Edgar Allen Poe's The Masque of the Red Death is an elaborate allegory/microcosm that combines objects in the story with visual descriptions to give focus to the reader's imagination. In the story, a prince named Prospero tries to dodge the Red Death through isolation and seclusion. He hides behind seemingly impenetrable walls of his castellated abbey and lets the world take care of its own. However, no walls can stop death because it is inescapable and inevitable. Visual descriptions in the story are used to symbolize death. Poe's use of language and symbolism is shown in his description of the seventh room in the suite, the ebony clock, and the fire.
The first symbolic mean of death is depicted in the seventh room in the suite. Poe says, "The seventh apartment was closely shrouded in black velvet tapestries that hung all over the ceiling and down the walls, falling in heavy folds upon a carpet of the same material and hue". He uses the seventh room to symbolize the final stage of life, death. He sees the black velvet tapestries as blood flowing from the ceiling and walls to the floor. The relationship between blood and death is important because he wants the reader to have a visual image of the blood pouring down the walls as a form of death.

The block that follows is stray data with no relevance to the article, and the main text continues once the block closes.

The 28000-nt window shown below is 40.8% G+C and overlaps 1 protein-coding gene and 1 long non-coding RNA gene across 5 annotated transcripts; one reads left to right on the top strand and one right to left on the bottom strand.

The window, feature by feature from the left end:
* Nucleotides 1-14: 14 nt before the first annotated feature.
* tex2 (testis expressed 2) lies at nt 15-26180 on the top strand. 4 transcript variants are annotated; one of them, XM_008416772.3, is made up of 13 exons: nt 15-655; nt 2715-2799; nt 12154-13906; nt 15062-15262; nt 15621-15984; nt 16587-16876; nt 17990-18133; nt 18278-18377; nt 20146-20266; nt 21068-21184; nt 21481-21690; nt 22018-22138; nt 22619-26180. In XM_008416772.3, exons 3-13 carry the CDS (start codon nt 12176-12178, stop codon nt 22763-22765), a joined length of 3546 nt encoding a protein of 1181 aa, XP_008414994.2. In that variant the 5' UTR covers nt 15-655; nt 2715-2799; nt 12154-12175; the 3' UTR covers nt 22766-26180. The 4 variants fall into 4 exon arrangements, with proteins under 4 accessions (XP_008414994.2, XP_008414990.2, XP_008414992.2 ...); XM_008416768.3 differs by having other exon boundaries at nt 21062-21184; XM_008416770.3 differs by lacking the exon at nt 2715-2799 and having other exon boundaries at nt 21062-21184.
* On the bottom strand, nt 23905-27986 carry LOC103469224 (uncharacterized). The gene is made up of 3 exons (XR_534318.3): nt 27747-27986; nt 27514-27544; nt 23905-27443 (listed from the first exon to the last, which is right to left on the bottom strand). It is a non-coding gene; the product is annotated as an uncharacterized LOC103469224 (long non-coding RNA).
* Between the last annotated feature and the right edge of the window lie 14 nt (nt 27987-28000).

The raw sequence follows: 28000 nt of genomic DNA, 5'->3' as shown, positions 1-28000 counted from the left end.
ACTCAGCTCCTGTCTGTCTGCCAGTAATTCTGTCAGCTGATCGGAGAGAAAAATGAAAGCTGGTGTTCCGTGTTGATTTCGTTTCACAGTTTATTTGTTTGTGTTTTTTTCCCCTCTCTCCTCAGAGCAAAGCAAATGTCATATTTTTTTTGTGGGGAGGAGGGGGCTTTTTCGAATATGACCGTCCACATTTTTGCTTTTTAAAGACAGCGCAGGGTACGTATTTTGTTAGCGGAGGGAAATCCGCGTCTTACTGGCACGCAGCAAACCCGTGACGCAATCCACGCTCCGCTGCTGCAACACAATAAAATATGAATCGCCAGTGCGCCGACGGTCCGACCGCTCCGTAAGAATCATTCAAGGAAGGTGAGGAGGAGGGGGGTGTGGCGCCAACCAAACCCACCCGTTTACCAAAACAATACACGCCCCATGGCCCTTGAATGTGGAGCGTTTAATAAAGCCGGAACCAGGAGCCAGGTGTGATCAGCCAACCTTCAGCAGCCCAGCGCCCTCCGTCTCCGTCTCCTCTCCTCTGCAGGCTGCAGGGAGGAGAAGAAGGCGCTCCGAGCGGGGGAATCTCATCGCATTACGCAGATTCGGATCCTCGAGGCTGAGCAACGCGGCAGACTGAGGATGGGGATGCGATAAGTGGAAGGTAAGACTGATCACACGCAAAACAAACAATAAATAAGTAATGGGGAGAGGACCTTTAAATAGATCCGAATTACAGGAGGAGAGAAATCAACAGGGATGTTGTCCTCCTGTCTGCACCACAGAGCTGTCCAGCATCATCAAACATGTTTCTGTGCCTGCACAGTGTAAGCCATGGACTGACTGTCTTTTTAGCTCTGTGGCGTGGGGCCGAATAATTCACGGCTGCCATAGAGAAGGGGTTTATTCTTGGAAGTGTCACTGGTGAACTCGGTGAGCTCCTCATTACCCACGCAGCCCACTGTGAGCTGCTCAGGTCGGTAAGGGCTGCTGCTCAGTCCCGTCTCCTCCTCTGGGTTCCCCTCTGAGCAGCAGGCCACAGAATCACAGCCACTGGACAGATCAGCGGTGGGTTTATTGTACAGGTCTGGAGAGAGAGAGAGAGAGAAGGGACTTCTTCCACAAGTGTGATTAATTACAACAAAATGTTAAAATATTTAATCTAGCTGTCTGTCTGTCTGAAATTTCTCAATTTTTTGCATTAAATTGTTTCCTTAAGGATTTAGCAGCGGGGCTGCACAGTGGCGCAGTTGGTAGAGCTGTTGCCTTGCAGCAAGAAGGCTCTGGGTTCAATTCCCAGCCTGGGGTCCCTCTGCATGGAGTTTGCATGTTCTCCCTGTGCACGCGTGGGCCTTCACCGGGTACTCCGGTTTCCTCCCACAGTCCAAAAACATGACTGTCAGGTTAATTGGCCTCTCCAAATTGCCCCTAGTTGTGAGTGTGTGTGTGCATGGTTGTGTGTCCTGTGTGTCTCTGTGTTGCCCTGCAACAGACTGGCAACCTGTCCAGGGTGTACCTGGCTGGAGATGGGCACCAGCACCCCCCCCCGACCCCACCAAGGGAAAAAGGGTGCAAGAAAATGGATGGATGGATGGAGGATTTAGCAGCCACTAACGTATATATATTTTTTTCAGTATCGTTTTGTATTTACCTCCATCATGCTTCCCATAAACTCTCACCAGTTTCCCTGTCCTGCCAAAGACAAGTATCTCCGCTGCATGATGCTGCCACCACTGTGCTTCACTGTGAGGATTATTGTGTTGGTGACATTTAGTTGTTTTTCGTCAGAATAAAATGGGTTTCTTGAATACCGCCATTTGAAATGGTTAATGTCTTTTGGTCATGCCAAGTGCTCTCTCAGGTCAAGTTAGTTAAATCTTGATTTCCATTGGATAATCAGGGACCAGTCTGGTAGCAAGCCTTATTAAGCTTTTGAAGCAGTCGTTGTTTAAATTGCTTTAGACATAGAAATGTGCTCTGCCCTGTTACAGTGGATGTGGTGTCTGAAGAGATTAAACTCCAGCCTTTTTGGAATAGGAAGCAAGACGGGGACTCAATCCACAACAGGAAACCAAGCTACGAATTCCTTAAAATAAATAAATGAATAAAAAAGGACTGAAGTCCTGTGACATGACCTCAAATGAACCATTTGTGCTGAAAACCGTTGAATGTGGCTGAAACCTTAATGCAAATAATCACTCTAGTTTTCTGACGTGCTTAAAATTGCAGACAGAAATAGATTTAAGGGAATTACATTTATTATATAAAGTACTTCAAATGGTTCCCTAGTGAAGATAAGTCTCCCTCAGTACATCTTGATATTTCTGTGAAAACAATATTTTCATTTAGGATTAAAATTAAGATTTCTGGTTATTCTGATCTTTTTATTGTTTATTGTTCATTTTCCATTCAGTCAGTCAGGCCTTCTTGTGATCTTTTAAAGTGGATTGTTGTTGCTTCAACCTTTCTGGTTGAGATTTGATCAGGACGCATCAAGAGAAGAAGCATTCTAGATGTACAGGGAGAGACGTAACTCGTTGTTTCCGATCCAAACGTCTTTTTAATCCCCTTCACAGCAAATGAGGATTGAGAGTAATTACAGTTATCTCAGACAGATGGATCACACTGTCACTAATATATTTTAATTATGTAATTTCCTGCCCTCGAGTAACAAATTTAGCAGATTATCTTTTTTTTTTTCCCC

The fire lighting the suite of rooms is another object in the story that represented death. He says, "...There stood, opposite to each window, a heavy tripod, bearing a brazier of fire that projected its rays through the tinted glass... However, in the western or black chamber the effect of the firelight that streamed upon the dark hangings through the blood-tinted panes, was ghastly in the extreme, and produced so wild a look upon the countenances of those who entered..."The fire was meant to produce a shadowy atmosphere in the west and a favorable one in the east. This is symbolic to the sunrise in the east and sunset in the west because light means life and darkness means death. Poe uses...
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